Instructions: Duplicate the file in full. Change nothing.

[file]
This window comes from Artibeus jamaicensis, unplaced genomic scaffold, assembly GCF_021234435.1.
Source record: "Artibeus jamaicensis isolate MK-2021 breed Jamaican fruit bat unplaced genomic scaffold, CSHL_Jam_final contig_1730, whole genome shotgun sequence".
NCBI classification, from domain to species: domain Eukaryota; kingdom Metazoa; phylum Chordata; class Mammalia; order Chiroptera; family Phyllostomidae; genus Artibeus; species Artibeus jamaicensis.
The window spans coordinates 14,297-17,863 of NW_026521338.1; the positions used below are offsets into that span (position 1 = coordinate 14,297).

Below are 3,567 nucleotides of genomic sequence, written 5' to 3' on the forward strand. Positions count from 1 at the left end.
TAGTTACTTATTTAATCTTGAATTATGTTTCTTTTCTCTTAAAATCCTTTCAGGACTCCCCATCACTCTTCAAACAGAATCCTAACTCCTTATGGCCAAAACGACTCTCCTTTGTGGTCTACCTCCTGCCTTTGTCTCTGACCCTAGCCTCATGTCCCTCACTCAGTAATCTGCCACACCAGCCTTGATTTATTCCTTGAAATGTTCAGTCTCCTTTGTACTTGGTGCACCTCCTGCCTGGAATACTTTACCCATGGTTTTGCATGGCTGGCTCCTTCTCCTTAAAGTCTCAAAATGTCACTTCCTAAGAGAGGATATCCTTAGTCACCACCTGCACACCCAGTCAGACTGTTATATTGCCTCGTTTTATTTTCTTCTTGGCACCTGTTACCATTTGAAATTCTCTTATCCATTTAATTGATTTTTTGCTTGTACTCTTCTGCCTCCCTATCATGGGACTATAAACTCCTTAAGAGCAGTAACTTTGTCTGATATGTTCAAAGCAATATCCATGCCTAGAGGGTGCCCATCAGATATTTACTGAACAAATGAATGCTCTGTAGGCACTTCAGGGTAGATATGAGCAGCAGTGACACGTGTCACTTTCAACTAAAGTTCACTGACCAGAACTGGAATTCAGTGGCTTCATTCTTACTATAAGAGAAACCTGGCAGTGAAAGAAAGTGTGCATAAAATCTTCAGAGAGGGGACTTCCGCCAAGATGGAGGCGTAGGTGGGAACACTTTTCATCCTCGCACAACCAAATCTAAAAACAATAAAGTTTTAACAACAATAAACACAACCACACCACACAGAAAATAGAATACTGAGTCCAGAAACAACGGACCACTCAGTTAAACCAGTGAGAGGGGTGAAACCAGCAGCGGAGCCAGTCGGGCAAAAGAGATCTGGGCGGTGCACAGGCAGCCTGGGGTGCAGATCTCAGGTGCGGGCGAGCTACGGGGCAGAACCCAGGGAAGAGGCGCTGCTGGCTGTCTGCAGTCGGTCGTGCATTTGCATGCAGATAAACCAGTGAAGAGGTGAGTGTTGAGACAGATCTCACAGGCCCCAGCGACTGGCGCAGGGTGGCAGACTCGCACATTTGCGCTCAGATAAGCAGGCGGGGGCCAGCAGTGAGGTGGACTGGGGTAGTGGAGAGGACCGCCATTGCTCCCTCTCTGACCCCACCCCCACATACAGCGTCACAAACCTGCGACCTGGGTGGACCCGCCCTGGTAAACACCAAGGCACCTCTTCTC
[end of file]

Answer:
This window comes from Artibeus jamaicensis, unplaced genomic scaffold, assembly GCF_021234435.1.
Source record: "Artibeus jamaicensis isolate MK-2021 breed Jamaican fruit bat unplaced genomic scaffold, CSHL_Jam_final contig_1730, whole genome shotgun sequence".
NCBI classification, from domain to species: domain Eukaryota; kingdom Metazoa; phylum Chordata; class Mammalia; order Chiroptera; family Phyllostomidae; genus Artibeus; species Artibeus jamaicensis.
The window spans coordinates 14,297-17,863 of NW_026521338.1; the positions used below are offsets into that span (position 1 = coordinate 14,297).

Below are 3,567 nucleotides of genomic sequence, written 5' to 3' on the forward strand. Positions count from 1 at the left end.
TAGTTACTTATTTAATCTTGAATTATGTTTCTTTTCTCTTAAAATCCTTTCAGGACTCCCCATCACTCTTCAAACAGAATCCTAACTCCTTATGGCCAAAACGACTCTCCTTTGTGGTCTACCTCCTGCCTTTGTCTCTGACCCTAGCCTCATGTCCCTCACTCAGTAATCTGCCACACCAGCCTTGATTTATTCCTTGAAATGTTCAGTCTCCTTTGTACTTGGTGCACCTCCTGCCTGGAATACTTTACCCATGGTTTTGCATGGCTGGCTCCTTCTCCTTAAAGTCTCAAAATGTCACTTCCTAAGAGAGGATATCCTTAGTCACCACCTGCACACCCAGTCAGACTGTTATATTGCCTCGTTTTATTTTCTTCTTGGCACCTGTTACCATTTGAAATTCTCTTATCCATTTAATTGATTTTTTGCTTGTACTCTTCTGCCTCCCTATCATGGGACTATAAACTCCTTAAGAGCAGTAACTTTGTCTGATATGTTCAAAGCAATATCCATGCCTAGAGGGTGCCCATCAGATATTTACTGAACAAATGAATGCTCTGTAGGCACTTCAGGGTAGATATGAGCAGCAGTGACACGTGTCACTTTCAACTAAAGTTCACTGACCAGAACTGGAATTCAGTGGCTTCATTCTTACTATAAGAGAAACCTGGCAGTGAAAGAAAGTGTGCATAAAATCTTCAGAGAGGGGACTTCCGCCAAGATGGAGGCGTAGGTGGGAACACTTTTCATCCTCGCACAACCAAATCTAAAAACAATAAAGTTTTAACAACAATAAACACAACCACACCACACAGAAAATAGAATACTGAGTCCAGAAACAACGGACCACTCAGTTAAACCAGTGAGAGGGGTGAAACCAGCAGCGGAGCCAGTCGGGCAAAAGAGATCTGGGCGGTGCACAGGCAGCCTGGGGTGCAGATCTCAGGTGCGGGCGAGCTACGGGGCAGAACCCAGGGAAGAGGCGCTGCTGGCTGTCTGCAGTCGGTCGTGCATTTGCATGCAGATAAACCAGTGAAGAGGTGAGTGTTGAGACAGATCTCACAGGCCCCAGCGACTGGCGCAGGGTGGCAGACTCGCACATTTGCGCTCAGATAAGCAGGCGGGGGCCAGCAGTGAGGTGGACTGGGGTAGTGGAGAGGACCGCCATTGCTCCCTCTCTGACCCCACCCCCACATACAGCGTCACAAACCTGCGACCTGGGTGGACCCGCCCTGGTAAACACCAAGGCACCTCTTCTC